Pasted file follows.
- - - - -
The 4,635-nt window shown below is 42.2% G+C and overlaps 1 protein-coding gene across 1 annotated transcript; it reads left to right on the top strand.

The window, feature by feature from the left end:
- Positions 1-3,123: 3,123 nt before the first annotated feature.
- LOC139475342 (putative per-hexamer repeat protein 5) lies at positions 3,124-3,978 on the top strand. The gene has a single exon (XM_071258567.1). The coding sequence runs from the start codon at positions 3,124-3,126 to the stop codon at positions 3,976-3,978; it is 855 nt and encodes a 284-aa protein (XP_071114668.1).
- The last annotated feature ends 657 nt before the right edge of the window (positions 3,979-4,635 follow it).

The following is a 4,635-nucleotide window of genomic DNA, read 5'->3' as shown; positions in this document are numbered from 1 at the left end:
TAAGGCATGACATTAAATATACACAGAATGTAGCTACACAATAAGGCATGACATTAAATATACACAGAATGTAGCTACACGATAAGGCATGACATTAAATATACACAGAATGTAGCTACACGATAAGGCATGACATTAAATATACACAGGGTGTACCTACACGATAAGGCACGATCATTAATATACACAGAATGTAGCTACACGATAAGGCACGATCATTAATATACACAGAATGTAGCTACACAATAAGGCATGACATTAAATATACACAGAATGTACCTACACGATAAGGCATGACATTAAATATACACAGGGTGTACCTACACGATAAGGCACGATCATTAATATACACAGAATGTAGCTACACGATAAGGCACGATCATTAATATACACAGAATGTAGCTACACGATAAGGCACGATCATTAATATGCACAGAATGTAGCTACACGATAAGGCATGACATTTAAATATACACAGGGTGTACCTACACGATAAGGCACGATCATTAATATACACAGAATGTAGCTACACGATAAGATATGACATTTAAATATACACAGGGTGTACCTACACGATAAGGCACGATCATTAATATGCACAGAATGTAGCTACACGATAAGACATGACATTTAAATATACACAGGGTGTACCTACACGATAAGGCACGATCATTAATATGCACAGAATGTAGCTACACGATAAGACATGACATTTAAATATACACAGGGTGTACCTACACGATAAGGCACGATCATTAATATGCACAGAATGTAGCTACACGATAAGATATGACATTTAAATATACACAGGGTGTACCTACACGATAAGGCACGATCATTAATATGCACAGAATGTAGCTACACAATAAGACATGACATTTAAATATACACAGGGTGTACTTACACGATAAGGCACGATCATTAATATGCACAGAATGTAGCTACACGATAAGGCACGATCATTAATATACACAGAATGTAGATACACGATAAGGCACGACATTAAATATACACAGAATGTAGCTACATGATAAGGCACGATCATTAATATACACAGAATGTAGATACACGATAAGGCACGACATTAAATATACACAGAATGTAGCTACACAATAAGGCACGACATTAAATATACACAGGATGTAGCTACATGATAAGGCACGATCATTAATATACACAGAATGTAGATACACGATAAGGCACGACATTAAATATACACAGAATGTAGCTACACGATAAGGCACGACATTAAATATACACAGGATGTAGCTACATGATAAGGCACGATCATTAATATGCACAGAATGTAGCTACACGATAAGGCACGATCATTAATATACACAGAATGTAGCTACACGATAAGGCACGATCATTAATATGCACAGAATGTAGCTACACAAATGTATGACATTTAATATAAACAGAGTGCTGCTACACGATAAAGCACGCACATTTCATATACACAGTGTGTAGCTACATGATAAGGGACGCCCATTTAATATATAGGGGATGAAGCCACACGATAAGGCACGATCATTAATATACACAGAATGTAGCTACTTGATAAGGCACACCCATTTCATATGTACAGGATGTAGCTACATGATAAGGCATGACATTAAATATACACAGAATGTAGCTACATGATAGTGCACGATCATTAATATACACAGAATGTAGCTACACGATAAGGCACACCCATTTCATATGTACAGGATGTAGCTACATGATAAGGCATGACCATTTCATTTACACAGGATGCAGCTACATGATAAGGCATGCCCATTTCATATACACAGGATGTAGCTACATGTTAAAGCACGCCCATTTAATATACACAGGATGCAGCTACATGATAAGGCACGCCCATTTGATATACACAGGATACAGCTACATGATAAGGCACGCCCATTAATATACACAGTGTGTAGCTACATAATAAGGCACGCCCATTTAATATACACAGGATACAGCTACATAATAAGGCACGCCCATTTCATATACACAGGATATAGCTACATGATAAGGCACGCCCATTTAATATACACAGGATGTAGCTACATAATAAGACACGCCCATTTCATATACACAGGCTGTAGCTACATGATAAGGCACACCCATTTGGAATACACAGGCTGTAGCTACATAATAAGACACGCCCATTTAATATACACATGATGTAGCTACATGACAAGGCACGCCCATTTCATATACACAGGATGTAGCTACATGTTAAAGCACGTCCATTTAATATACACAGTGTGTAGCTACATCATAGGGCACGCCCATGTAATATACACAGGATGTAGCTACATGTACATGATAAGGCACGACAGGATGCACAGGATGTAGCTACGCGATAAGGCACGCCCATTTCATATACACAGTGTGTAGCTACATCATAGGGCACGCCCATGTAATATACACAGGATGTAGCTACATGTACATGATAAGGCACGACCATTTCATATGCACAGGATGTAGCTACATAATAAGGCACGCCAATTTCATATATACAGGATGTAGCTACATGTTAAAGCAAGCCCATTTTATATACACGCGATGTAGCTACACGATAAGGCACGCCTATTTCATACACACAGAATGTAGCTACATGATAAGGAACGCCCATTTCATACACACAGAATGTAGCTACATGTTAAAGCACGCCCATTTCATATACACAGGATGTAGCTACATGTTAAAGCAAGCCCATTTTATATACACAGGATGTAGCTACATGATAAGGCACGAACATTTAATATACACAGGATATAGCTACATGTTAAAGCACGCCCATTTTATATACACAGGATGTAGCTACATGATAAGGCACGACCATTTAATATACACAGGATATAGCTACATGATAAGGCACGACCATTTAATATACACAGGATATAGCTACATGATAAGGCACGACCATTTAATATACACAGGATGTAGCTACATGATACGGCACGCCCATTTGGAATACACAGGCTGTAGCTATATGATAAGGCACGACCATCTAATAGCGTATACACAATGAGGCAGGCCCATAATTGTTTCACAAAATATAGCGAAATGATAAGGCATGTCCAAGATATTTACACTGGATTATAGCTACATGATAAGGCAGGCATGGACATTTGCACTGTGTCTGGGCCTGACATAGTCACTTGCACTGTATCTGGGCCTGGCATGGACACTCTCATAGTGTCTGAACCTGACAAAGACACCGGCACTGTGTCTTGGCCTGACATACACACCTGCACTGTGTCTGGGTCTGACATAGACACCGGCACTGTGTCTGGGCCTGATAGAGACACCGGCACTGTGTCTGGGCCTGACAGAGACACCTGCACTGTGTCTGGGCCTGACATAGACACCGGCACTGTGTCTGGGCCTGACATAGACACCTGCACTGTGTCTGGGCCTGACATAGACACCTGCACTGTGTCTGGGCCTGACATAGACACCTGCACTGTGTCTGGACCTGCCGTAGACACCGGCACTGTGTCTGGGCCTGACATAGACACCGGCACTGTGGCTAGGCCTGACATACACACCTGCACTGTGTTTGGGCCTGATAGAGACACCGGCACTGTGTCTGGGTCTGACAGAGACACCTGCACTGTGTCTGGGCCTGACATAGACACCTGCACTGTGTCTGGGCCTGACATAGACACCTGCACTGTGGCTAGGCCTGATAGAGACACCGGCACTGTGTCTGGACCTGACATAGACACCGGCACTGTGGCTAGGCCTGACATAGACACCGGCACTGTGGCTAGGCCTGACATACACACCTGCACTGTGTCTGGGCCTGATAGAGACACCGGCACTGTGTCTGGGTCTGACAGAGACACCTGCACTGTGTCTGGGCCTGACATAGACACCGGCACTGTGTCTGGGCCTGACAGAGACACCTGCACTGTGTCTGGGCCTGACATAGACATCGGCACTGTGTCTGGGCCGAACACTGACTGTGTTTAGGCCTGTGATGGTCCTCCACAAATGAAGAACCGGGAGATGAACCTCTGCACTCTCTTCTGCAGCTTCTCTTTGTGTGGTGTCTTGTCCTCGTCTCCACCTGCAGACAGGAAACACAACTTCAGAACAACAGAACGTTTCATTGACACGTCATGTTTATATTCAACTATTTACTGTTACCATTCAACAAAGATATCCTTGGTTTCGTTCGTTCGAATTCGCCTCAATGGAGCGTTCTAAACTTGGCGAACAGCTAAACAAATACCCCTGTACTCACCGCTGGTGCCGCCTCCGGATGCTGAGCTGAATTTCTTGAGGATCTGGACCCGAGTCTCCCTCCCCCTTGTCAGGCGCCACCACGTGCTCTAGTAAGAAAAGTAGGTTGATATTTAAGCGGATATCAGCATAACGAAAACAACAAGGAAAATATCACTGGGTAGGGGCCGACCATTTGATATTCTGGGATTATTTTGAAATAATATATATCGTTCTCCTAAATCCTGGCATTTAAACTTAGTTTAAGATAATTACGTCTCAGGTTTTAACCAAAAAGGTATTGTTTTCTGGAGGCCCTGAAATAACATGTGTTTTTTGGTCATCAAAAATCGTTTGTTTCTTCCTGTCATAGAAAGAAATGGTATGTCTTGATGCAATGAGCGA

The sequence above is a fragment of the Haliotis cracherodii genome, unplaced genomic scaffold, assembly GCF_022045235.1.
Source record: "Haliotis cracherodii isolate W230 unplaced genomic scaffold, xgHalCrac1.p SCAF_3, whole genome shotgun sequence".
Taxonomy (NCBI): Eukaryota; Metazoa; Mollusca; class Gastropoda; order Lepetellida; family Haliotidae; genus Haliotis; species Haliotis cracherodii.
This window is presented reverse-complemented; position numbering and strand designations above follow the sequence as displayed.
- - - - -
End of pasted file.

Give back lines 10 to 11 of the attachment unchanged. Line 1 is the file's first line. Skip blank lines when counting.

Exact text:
Taxonomy (NCBI): Eukaryota; Metazoa; Mollusca; class Gastropoda; order Lepetellida; family Haliotidae; genus Haliotis; species Haliotis cracherodii.
This window is presented reverse-complemented; position numbering and strand designations above follow the sequence as displayed.